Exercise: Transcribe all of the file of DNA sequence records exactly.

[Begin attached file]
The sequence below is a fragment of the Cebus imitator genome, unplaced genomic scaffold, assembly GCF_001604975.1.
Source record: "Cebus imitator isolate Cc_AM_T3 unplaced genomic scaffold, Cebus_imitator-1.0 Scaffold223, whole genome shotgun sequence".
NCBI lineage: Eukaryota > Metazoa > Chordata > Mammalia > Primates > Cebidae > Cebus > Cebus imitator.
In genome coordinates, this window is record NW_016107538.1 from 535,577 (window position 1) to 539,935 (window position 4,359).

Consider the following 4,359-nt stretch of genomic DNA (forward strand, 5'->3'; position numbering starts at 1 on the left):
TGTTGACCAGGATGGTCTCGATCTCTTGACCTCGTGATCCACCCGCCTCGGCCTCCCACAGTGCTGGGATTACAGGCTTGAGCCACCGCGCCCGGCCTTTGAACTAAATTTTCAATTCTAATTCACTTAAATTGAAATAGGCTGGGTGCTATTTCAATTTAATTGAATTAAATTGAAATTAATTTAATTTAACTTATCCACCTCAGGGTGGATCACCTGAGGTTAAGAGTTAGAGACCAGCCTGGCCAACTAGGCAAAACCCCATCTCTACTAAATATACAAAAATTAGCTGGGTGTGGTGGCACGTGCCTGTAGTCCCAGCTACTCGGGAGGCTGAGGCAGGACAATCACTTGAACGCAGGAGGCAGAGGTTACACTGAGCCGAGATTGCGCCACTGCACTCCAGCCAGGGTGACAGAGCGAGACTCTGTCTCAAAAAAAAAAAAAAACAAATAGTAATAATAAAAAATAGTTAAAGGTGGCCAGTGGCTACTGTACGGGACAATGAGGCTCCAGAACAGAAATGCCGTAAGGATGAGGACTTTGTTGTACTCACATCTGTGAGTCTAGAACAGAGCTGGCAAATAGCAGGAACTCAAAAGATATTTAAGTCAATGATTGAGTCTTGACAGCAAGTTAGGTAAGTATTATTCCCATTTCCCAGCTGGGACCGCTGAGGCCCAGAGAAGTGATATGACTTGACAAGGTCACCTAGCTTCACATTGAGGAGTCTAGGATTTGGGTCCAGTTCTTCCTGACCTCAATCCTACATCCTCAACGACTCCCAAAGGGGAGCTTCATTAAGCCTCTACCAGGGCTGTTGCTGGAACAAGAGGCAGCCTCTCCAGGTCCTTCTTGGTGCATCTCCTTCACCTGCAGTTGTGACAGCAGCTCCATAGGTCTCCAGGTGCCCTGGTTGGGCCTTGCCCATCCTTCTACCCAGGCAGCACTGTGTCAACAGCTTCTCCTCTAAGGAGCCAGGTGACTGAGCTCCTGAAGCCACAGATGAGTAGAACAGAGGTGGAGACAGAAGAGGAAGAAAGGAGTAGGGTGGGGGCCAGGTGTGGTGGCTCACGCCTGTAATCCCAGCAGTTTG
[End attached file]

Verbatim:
The sequence below is a fragment of the Cebus imitator genome, unplaced genomic scaffold, assembly GCF_001604975.1.
Source record: "Cebus imitator isolate Cc_AM_T3 unplaced genomic scaffold, Cebus_imitator-1.0 Scaffold223, whole genome shotgun sequence".
NCBI lineage: Eukaryota > Metazoa > Chordata > Mammalia > Primates > Cebidae > Cebus > Cebus imitator.
In genome coordinates, this window is record NW_016107538.1 from 535,577 (window position 1) to 539,935 (window position 4,359).

Consider the following 4,359-nt stretch of genomic DNA (forward strand, 5'->3'; position numbering starts at 1 on the left):
TGTTGACCAGGATGGTCTCGATCTCTTGACCTCGTGATCCACCCGCCTCGGCCTCCCACAGTGCTGGGATTACAGGCTTGAGCCACCGCGCCCGGCCTTTGAACTAAATTTTCAATTCTAATTCACTTAAATTGAAATAGGCTGGGTGCTATTTCAATTTAATTGAATTAAATTGAAATTAATTTAATTTAACTTATCCACCTCAGGGTGGATCACCTGAGGTTAAGAGTTAGAGACCAGCCTGGCCAACTAGGCAAAACCCCATCTCTACTAAATATACAAAAATTAGCTGGGTGTGGTGGCACGTGCCTGTAGTCCCAGCTACTCGGGAGGCTGAGGCAGGACAATCACTTGAACGCAGGAGGCAGAGGTTACACTGAGCCGAGATTGCGCCACTGCACTCCAGCCAGGGTGACAGAGCGAGACTCTGTCTCAAAAAAAAAAAAAAACAAATAGTAATAATAAAAAATAGTTAAAGGTGGCCAGTGGCTACTGTACGGGACAATGAGGCTCCAGAACAGAAATGCCGTAAGGATGAGGACTTTGTTGTACTCACATCTGTGAGTCTAGAACAGAGCTGGCAAATAGCAGGAACTCAAAAGATATTTAAGTCAATGATTGAGTCTTGACAGCAAGTTAGGTAAGTATTATTCCCATTTCCCAGCTGGGACCGCTGAGGCCCAGAGAAGTGATATGACTTGACAAGGTCACCTAGCTTCACATTGAGGAGTCTAGGATTTGGGTCCAGTTCTTCCTGACCTCAATCCTACATCCTCAACGACTCCCAAAGGGGAGCTTCATTAAGCCTCTACCAGGGCTGTTGCTGGAACAAGAGGCAGCCTCTCCAGGTCCTTCTTGGTGCATCTCCTTCACCTGCAGTTGTGACAGCAGCTCCATAGGTCTCCAGGTGCCCTGGTTGGGCCTTGCCCATCCTTCTACCCAGGCAGCACTGTGTCAACAGCTTCTCCTCTAAGGAGCCAGGTGACTGAGCTCCTGAAGCCACAGATGAGTAGAACAGAGGTGGAGACAGAAGAGGAAGAAAGGAGTAGGGTGGGGGCCAGGTGTGGTGGCTCACGCCTGTAATCCCAGCAGTTTG